Infection starts when a person drinks water containing copepods (itty-bitty planktonic crustaceans) infected with guinea worm larvae. Once in the person's stomach, the guinea worm larvae burrow out into the abdominal cavity, where they spend several months growing, maturing, and mating. The males die after mating. The females, now three feet long or so and almost as thick as a spaghetti noodle, need to deliver their young to a water source. To that end, they burrow down the host's leg and form an excruciating blister on the surface of the host's foot. As soon as the foot touches water, thousands of larvae are released to continue the cycle.

There are two main strategies, therefore, to preventing guinea worm disease from spreading:
1) Limit exposure by educating people about the disease and developing safe sources of drinking water (providing water filters, digging wells, etc.)
2) Prevent spread of the next cycle through good sanitation. Teach people to recognize signs of the disease, to identify it early and prevent those afflicted with emerging guinea worms from coming in contact with the water.

Dracunculiasis a devastating affliction. It cripples the host and causes incredible pain. And the only way to remove the worm is to wrap it around a stick (or, nowadays, a piece of gauze) and slowly, over the course of weeks, pull the three-foot worm out through the blister, with the afflicted having to endure burning pain all the while. Hence the worm's nickname, "the fiery serpent," and disease name dracunculiasis, Latin for "affliction with little dragons" and perhaps the most kickass of all parasite names.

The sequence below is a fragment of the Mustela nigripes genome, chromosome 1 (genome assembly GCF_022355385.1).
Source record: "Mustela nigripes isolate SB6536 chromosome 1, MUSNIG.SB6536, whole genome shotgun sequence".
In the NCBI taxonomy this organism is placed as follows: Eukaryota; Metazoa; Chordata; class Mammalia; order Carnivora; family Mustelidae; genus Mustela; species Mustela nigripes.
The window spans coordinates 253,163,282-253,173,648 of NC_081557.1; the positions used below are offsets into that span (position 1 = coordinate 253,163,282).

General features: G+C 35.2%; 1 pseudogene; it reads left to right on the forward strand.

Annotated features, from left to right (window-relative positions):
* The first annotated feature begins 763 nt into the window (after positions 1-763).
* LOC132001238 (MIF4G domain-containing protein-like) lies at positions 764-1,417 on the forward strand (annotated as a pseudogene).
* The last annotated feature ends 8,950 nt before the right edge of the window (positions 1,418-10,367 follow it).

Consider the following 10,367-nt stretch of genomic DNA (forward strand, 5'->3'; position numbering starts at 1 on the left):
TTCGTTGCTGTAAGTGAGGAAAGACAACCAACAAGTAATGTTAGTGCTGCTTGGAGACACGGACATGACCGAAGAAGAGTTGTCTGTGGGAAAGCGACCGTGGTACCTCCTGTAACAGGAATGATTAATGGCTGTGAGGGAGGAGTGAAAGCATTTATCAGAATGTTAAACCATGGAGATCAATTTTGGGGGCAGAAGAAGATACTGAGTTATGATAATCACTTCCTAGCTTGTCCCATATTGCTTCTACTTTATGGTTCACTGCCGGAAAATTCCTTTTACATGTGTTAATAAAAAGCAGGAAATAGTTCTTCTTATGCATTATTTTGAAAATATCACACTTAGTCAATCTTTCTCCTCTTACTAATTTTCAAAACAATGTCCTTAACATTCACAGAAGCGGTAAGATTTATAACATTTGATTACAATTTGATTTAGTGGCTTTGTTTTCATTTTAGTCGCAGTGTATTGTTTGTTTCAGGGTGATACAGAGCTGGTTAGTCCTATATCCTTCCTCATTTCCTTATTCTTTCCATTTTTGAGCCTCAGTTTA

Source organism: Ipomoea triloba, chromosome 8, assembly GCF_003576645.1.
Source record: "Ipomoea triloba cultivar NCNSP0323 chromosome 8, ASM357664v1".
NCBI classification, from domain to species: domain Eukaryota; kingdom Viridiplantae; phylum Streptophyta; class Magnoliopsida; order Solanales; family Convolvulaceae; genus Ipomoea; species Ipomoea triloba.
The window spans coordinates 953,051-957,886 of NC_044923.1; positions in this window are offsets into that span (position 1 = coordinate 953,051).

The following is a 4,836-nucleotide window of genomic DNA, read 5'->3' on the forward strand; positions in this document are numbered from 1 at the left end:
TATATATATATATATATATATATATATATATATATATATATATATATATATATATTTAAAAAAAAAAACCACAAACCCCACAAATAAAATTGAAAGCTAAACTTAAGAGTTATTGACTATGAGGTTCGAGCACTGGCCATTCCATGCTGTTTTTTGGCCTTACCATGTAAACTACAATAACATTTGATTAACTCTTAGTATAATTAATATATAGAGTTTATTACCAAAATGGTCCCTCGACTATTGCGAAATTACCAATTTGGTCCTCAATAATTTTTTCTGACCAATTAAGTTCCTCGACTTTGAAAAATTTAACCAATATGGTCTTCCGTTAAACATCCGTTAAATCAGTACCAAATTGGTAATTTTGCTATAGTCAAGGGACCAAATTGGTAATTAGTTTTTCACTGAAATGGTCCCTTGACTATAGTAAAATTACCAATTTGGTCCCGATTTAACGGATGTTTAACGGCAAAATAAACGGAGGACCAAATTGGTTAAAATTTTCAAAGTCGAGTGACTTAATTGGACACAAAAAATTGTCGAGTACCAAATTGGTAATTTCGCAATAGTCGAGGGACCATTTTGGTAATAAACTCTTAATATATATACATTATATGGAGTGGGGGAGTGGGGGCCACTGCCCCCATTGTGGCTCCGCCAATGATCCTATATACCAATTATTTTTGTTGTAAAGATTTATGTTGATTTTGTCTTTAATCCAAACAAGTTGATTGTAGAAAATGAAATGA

Rod of AsklepiosIt is also an ancient affliction. Guinea worms have been found in calcified Egyptian mummies. The symbol of medicine, the Rod of Asklepios, is thought by many to be representative of the method of guinea worm extraction.